Vocagetty: Helping you remember words with pictures

Vocagetty: Helping you remember words with pictures



I’ve already mentioned a few of the top ideas that came out of Aviary’s recent Photo Hack Day Japan, including ‘Back to the Future’ and ‘Before the Filter’. But one of the other projects really resonated with me, as I’m a big user of flash card apps for language learning. Vocagetty was a clever sort of dictionary app proposed by the team of Atsushi Onoda, Hiroshi Kanamura, Shinichi Segawa, Yasushi Takemoto. It makes use of the Getty Images API to pull in pictures associated with the vocabulary you’re studying, and the Imagga API to generate smart crops of those pictures.

The idea here is that the pictures will reinforce the word or idea, making for more a effective learning process. Overall Vocagetty impressed at the hackathon [1], taking third place and walking away with 100,000 yen (about $1000). I’m told by Atsushi Onoda that the group will continue to develop Vocagetty, with plans for an upcoming release in April.

There are lots of similar learning services and apps already on the market. But it’s an interesting space because companies can choose to be either an all purpose study solution that can be used for any subject (see Anki or Memrise for example), or they can target a niche like Japanese language, medical terms, or the periodic table.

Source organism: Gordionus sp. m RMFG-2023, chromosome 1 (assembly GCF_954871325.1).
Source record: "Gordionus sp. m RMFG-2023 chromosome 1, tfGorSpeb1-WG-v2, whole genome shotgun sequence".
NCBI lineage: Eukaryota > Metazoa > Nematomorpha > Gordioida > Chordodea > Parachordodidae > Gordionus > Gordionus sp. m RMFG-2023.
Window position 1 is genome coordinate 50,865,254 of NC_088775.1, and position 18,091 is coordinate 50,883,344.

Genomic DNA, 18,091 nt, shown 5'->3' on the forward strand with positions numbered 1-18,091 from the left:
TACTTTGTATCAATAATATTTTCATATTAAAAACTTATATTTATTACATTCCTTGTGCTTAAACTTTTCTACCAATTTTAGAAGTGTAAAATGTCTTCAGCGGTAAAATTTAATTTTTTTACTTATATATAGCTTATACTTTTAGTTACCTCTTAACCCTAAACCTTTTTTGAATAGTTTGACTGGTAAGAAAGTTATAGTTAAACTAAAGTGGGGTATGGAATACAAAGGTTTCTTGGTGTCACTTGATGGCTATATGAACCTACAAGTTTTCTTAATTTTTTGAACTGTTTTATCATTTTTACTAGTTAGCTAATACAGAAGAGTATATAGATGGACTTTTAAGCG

I was glad to see Vocagetty incorporate an image solution, because it was a good example of how a flash card or word study service can supplement text-based information.

On a related note, I’ve recently revisited the aforementioned Anki (after a long time away from it) because I wanted to test out its support for automated audio, which can accompany vocabulary by installing one of many add-ons [2]. While many services have a audio for pre-made flash card decks, this capability to bring audio to cards you add yourself is incredibly helpful.

But I think that the one process that many companies in this space overlook is the process of creating cards from vocabulary you find in your travels on the web. This kind of word or sentence mining is a process that I have get to see really well implemented in any flash card system [3]. Ideally it would take the form of a JavaScript bookmarklet (or bookmarklets) for mobile and PC browsers, which you could then use to add new words on the fly as you learn.

It will be interesting to see in what direction Vocagetty takes its service, so stay tuned for more about them later this spring. We’d like to feature comparable services soon as well, so stay tuned.


  1. I should disclose here that I volunteered to act as one of the judges for this competition, as a way to lend some support for a fun community event.  ↩

  2. The one that I added was AwesomeTTS.  ↩

  3. Except maybe the rather crude but cool Surusu, a SRS project from the guy over at AJATT.  ↩